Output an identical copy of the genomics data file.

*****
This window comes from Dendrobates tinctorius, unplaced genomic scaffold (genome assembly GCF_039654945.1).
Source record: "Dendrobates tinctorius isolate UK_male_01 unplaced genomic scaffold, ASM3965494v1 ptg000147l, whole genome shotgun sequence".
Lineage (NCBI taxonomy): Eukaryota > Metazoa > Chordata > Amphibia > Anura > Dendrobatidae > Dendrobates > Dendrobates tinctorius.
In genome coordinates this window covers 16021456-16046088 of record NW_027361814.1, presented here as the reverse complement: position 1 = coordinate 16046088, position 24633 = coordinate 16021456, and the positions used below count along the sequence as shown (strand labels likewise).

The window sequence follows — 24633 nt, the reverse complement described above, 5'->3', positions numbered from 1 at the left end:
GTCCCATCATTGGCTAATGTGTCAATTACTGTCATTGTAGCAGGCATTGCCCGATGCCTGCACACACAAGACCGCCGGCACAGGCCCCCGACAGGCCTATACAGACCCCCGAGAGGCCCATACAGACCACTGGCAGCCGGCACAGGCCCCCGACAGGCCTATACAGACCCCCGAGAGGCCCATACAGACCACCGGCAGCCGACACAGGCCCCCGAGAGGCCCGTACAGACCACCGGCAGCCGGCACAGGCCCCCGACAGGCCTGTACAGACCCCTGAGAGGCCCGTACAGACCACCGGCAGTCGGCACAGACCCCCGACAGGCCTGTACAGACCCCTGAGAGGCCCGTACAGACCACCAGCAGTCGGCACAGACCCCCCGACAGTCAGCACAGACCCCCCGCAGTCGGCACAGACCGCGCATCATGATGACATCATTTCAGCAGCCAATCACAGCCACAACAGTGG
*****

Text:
This window comes from Dendrobates tinctorius, unplaced genomic scaffold (genome assembly GCF_039654945.1).
Source record: "Dendrobates tinctorius isolate UK_male_01 unplaced genomic scaffold, ASM3965494v1 ptg000147l, whole genome shotgun sequence".
Lineage (NCBI taxonomy): Eukaryota > Metazoa > Chordata > Amphibia > Anura > Dendrobatidae > Dendrobates > Dendrobates tinctorius.
In genome coordinates this window covers 16021456-16046088 of record NW_027361814.1, presented here as the reverse complement: position 1 = coordinate 16046088, position 24633 = coordinate 16021456, and the positions used below count along the sequence as shown (strand labels likewise).

The window sequence follows — 24633 nt, the reverse complement described above, 5'->3', positions numbered from 1 at the left end:
GTCCCATCATTGGCTAATGTGTCAATTACTGTCATTGTAGCAGGCATTGCCCGATGCCTGCACACACAAGACCGCCGGCACAGGCCCCCGACAGGCCTATACAGACCCCCGAGAGGCCCATACAGACCACTGGCAGCCGGCACAGGCCCCCGACAGGCCTATACAGACCCCCGAGAGGCCCATACAGACCACCGGCAGCCGACACAGGCCCCCGAGAGGCCCGTACAGACCACCGGCAGCCGGCACAGGCCCCCGACAGGCCTGTACAGACCCCTGAGAGGCCCGTACAGACCACCGGCAGTCGGCACAGACCCCCGACAGGCCTGTACAGACCCCTGAGAGGCCCGTACAGACCACCAGCAGTCGGCACAGACCCCCCGACAGTCAGCACAGACCCCCCGCAGTCGGCACAGACCGCGCATCATGATGACATCATTTCAGCAGCCAATCACAGCCACAACAGTGG